dPn-1

where the derivative with respect to tn does not bring down the pn_i<j„_i term from the exponential because eq„-i is independent of time. The integral over pn_: can be replaced by reversing the steps which led up to (14.14):

and hence we obtain i

Qj-ip{qn,tn) -H (-iV„,q„) J dqn-i (qn,tn\qn-i,tn-i)H

x jdq0K{qn-x,tn-i\qo,to)i>{qoM) -H (-iVn,q„) j dqn-i (qn,tn\qn-i,tn-i)H

x Jdq0 {qn-i,tn-i\qo,to)Hip{qo,to) =H (-¿Vn,g„) J dq0K{q id ^n!

where the completeness relation was used in the third step. Hence the path integral (14.18) is fully equivalent to the Schrodinger equation, and we have an alternative way to describe quantum mechanics.

The free wave function which enters into Eq. (14.29) is the evolution of the state a under the free Hamiltonian Ho, given by

<Pa{Qn; tn) = J dq0 K(j{qn, tn; qoto)4>a{qo,t0) , (14.31)

where the free propagator is K0(q2, t2; q\,t\) = 0(<?2, ^ki, t\)0- These states can be regarded as plane wave states (although they could be atomic states, or some other basis of exact solutions of H0).

We will now prove Eq. (14.29) by demonstrating that it gives the same perturbation expansion for S as the previously derived expansion given in Eqs. (14.27) and (14.28). We will be satisfied to show this for the first three terms in the expansion. Using perturbation theory, the exact propagator (14.30) can be expanded in a power series in Hi,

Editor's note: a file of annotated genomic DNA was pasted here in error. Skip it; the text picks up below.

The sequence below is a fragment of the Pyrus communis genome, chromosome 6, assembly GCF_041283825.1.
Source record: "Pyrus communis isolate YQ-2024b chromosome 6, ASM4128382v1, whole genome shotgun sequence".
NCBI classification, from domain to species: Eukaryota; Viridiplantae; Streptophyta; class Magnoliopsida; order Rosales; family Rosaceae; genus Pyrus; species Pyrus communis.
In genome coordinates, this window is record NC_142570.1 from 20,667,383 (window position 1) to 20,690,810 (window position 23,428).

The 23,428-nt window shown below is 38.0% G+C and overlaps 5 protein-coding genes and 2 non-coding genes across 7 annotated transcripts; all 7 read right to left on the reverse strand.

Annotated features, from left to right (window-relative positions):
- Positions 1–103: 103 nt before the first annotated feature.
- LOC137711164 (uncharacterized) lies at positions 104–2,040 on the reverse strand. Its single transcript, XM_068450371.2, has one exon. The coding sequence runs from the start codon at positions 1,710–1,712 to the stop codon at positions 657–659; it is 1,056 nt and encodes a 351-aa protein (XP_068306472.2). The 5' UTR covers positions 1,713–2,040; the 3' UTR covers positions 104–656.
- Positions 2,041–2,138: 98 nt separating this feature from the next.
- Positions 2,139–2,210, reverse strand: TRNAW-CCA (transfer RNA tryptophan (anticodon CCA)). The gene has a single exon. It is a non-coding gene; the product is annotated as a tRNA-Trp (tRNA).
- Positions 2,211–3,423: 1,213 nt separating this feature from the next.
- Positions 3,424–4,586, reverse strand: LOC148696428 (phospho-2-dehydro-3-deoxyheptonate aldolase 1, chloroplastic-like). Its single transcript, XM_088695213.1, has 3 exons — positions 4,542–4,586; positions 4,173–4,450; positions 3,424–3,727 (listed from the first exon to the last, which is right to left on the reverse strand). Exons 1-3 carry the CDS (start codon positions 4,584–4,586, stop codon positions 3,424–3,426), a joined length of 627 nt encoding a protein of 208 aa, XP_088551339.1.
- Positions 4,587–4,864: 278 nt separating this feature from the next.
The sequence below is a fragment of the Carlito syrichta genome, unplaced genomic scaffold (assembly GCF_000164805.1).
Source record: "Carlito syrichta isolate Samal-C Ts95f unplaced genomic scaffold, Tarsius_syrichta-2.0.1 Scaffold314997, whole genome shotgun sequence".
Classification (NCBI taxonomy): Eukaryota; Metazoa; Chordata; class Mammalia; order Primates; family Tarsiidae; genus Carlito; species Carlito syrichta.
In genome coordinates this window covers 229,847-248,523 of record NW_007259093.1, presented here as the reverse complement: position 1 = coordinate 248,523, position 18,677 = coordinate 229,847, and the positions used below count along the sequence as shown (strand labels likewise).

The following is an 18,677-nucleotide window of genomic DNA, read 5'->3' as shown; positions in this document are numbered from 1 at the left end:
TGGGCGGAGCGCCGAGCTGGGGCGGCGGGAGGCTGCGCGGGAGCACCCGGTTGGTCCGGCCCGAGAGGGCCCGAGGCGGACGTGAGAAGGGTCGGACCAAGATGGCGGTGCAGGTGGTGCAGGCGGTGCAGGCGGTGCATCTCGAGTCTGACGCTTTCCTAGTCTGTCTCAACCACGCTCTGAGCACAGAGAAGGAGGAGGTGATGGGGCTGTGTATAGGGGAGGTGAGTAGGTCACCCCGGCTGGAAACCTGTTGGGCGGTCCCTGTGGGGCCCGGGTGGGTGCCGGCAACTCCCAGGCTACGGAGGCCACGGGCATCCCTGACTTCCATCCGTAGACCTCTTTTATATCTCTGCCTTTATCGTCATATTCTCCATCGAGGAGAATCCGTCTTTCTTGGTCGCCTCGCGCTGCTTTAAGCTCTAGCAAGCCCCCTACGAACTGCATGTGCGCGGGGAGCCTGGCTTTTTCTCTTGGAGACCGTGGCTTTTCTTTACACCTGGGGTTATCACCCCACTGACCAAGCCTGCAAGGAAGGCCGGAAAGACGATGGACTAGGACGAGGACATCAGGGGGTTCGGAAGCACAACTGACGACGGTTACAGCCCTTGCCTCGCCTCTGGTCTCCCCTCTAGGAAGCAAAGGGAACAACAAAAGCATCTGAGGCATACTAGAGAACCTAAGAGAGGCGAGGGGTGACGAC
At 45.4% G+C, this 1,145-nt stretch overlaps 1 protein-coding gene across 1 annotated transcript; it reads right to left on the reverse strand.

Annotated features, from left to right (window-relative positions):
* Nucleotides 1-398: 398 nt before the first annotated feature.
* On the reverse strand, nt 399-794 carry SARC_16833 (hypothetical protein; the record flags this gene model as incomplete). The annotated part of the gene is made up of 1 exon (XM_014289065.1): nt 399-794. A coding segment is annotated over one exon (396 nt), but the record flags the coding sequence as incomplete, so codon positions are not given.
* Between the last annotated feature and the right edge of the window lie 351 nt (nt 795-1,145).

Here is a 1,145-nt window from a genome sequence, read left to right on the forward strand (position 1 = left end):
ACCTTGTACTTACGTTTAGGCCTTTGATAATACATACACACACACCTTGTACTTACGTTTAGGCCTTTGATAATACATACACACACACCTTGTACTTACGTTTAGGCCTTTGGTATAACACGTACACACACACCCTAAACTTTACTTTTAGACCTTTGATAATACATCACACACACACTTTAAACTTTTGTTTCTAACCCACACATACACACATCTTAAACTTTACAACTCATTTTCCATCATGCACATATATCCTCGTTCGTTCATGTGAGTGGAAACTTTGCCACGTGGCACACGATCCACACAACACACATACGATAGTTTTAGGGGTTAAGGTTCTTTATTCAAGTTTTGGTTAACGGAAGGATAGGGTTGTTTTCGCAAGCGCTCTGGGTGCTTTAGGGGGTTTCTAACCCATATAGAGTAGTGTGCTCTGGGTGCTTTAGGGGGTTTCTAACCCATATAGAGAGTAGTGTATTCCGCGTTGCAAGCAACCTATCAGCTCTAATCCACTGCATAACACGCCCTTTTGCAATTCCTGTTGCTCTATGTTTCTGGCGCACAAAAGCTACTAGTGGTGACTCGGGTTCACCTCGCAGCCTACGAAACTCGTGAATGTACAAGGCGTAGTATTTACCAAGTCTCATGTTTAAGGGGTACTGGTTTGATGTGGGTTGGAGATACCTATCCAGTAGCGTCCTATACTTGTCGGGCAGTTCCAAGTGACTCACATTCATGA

where Kn is proportional to (Hi)n, and K0 is just the free propagator. Hence, we must prove

(%*)„ = N' J dqndqo<j>p{qn,tn)Kn(qn,tn-,qo,to)4>a(qo,to) ■ (14.33)

The first term in this series is

(Sj3a)0 =«'j dqndqo<t>p(qn,tn)Ko(qn,tn-,q0,t0)<t>a(qo,to)

= M' J dqn(t>*0{qn,tn)<f>a{qntn) =N'80a , (14.34)

where the free propagation of the wave function, as described in Eq. (14.31), was used in the last step. This will agree with the first term in Eq. (14.28) if we choose

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